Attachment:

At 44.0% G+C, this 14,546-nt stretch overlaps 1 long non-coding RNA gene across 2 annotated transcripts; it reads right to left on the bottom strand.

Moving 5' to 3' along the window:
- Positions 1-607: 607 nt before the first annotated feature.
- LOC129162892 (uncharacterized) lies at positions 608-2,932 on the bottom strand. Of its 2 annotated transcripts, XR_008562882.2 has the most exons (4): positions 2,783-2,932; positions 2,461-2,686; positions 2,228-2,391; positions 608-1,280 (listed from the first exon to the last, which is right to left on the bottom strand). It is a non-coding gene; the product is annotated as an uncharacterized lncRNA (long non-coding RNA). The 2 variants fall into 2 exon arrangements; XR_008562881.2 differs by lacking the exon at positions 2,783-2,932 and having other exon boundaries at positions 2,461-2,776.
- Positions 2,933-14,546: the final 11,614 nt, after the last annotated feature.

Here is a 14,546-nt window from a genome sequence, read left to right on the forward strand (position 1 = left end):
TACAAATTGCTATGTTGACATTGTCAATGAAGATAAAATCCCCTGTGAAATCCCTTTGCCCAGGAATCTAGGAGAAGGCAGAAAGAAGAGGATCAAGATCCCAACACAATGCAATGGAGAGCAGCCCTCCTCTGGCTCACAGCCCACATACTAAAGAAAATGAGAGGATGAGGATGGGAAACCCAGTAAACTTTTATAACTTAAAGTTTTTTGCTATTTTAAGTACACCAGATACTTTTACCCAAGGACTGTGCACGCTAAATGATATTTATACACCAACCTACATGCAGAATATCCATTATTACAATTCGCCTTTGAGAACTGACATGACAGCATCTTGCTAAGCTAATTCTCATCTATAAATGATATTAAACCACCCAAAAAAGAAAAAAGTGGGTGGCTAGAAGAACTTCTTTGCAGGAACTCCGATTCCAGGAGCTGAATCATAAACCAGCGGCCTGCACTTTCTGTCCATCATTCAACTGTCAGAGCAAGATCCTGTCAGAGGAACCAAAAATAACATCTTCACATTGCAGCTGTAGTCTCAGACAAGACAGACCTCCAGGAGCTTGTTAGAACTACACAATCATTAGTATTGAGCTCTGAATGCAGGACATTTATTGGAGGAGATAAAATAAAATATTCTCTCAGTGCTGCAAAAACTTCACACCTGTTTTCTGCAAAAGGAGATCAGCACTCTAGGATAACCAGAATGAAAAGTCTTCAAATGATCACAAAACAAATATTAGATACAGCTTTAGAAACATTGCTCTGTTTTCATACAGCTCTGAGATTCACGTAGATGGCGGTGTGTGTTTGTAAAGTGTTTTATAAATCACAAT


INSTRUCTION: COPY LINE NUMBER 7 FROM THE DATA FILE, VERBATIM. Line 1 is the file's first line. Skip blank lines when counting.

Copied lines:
TACAAATTGCTATGTTGACATTGTCAATGAAGATAAAATCCCCTGTGAAATCCCTTTGCCCAGGAATCTAGGAGAAGGCAGAAAGAAGAGGATCAAGATCCCAACACAATGCAATGGAGAGCAGCCCTCCTCTGGCTCACAGCCCACATACTAAAGAAAATGAGAGGATGAGGATGGGAAACCCAGTAAACTTTTATAACTTAAAGTTTTTTGCTATTTTAAGTACACCAGATACTTTTACCCAAGGACTGTGCACGCTAAATGATATTTATACACCAACCTACATGCAGAATATCCATTATTACAATTCGCCTTTGAGAACTGACATGACAGCATCTTGCTAAGCTAATTCTCATCTATAAATGATATTAAACCACCCAAAAAAGAAAAAAGTGGGTGGCTAGAAGAACTTCTTTGCAGGAACTCCGATTCCAGGAGCTGAATCATAAACCAGCGGCCTGCACTTTCTGTCCATCATTCAACTGTCAGAGCAAGATCCTGTCAGAGGAACCAAAAATAACATCTTCACATTGCAGCTGTAGTCTCAGACAAGACAGACCTCCAGGAGCTTGTTAGAACTACACAATCATTAGTATTGAGCTCTGAATGCAGGACATTTATTGGAGGAGATAAAATAAAATATTCTCTCAGTGCTGCAAAAACTTCACACCTGTTTTCTGCAAAAGGAGATCAGCACTCTAGGATAACCAGAATGAAAAGTCTTCAAATGATCACAAAACAAATATTAGATACAGCTTTAGAAACATTGCTCTGTTTTCATACAGCTCTGAGATTCACGTAGATGGCGGTGTGTGTTTGTAAAGTGTTTTATAAATCACAAT